One of the Last Working Formal Estate Gardens of the Early 20th Century
Fuller Gardens is a non-profit, public botanical garden located in North Hampton, New Hampshire.
The formal rose gardens designed in the Colonial Revival style were commissioned during the late 1920s by Massachusetts Governor Alvan T. Fuller at his summer estate. The meticulously maintained formal rose gardens, a Japanese garden and English perennial plantings provide a continuous array of color and interest from spring until fall.
Today Fuller Gardens depends on the support of visitors, members, foundations and philanthropists. Fuller Gardens remains a seaside gem open for the enjoyment of seven thousand annual visitors.
The Gardens are open from mid-May to mid October, seven days a week from 10:00 a.m. to 5:30 p.m.Support Fuller Gardens Now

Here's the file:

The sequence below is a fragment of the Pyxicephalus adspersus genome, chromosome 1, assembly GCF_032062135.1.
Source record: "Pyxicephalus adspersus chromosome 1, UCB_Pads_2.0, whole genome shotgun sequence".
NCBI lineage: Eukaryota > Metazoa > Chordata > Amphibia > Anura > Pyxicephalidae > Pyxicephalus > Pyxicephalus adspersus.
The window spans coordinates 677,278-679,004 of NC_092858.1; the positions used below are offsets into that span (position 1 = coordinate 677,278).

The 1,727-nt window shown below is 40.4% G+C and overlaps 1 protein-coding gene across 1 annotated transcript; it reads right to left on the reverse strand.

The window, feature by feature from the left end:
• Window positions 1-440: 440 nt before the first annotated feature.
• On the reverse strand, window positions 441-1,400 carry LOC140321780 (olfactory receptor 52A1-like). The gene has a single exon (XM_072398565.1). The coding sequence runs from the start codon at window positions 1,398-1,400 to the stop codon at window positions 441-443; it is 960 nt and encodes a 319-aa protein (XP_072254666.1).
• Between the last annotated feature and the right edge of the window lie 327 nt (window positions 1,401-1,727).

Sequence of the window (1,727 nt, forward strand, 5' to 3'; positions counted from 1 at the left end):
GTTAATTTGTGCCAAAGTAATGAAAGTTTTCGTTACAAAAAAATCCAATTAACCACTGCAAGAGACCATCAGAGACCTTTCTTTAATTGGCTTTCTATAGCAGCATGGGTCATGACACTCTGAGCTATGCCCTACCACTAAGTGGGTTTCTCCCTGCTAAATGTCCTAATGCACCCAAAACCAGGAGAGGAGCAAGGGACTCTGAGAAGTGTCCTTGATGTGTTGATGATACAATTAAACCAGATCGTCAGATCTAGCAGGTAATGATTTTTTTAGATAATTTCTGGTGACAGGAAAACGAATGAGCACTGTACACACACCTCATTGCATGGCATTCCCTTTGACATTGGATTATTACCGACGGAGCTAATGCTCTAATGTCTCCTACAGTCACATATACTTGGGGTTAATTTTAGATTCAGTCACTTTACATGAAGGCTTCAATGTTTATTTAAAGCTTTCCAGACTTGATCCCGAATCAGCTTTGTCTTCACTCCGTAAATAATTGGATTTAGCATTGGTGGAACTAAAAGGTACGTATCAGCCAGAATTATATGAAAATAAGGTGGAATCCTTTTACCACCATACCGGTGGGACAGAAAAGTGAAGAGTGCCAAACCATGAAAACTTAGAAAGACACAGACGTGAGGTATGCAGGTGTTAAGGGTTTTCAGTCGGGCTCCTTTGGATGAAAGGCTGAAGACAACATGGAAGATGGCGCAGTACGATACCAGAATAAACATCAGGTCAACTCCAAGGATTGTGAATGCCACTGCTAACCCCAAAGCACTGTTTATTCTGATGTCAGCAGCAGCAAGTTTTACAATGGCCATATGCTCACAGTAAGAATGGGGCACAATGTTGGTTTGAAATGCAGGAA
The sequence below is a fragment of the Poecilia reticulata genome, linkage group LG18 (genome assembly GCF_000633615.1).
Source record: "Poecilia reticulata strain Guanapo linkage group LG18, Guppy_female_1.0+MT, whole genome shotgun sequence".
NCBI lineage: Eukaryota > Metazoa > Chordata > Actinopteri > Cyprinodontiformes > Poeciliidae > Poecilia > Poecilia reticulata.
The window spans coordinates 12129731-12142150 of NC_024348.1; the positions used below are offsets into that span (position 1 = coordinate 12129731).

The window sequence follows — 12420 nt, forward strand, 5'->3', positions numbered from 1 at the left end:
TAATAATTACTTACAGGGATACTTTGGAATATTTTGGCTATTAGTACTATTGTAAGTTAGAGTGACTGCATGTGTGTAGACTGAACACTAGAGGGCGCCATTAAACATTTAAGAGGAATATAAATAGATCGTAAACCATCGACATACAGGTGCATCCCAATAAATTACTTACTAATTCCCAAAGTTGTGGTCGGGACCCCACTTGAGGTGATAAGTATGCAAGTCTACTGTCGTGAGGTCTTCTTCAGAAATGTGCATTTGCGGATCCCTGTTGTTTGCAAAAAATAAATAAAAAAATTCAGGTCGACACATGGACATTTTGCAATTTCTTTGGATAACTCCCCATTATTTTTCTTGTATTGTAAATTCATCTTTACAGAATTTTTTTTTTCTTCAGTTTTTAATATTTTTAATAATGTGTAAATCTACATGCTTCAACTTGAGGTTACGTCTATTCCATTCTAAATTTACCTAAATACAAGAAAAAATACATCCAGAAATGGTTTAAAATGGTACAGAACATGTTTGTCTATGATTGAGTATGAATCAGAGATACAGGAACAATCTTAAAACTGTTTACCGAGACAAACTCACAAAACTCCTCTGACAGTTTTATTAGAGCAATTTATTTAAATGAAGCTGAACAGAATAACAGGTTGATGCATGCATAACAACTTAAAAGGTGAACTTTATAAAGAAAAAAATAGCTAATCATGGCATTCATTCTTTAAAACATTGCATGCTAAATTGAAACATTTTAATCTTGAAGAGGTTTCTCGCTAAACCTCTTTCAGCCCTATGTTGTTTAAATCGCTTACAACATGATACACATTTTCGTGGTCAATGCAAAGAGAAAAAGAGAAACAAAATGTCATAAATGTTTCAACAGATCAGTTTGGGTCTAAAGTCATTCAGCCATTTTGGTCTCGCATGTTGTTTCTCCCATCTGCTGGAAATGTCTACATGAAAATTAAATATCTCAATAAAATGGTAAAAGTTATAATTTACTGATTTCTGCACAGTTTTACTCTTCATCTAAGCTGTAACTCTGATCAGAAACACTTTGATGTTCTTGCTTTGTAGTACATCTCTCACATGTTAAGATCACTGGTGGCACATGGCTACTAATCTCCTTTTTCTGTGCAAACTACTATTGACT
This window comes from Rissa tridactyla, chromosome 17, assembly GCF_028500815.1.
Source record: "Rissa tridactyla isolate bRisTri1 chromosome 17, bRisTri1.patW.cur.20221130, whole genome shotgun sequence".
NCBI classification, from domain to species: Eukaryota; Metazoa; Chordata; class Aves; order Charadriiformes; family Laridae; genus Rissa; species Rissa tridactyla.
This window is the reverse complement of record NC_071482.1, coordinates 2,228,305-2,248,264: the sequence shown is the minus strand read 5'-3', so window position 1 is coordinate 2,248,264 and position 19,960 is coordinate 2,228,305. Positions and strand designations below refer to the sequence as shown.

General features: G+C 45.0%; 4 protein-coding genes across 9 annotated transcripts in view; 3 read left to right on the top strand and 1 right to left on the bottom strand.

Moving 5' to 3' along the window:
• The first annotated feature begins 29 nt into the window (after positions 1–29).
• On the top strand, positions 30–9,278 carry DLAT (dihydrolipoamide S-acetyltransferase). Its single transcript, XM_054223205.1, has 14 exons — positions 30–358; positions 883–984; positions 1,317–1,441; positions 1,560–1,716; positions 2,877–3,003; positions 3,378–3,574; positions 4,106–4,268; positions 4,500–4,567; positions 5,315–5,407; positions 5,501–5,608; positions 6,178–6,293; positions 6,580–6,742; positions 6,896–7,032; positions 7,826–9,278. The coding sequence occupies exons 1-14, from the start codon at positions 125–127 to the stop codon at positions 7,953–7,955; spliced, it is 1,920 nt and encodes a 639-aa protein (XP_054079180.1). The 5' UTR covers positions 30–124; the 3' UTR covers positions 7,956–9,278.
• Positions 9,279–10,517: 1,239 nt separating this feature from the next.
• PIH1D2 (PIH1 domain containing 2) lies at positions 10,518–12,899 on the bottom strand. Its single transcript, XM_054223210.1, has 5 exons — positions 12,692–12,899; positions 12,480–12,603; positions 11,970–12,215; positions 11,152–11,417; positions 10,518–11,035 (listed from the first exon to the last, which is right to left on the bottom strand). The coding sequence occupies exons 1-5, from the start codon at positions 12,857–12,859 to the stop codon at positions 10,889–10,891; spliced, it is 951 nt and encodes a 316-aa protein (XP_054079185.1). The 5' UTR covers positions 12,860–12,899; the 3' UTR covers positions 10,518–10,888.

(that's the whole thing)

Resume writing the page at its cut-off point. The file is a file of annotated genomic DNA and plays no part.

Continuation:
Jamie Colen, Garden Director
Current Garden Director Jamie Colen has continued the tradition of superior maintenance at Fuller Gardens. Colen was appointed Garden Director in 1999 after serving on the gardening staff for seven seasons. Colen’s background studying entomology at the University of New Hampshire helped him develop the cornerstone of his approach: “We need to work with nature, not against it.” Colen encourages his staff of six to use period hand tools to tend the gardens. He says it makes for a quieter, more peaceful experience for visitors and although it takes longer than machine operated tools, the results are better. Colen says he loves the ever-changing nature of horticulture and insists that careful observation can help gardeners avoid bad choices. The secret to the success of Fuller Gardens is the quality of the soil, according to Colen. “Feed the soil so the soil feeds the plants.” Colen has been a rose consultant for the City of Boston and speaks frequently to Garden clubs across New England.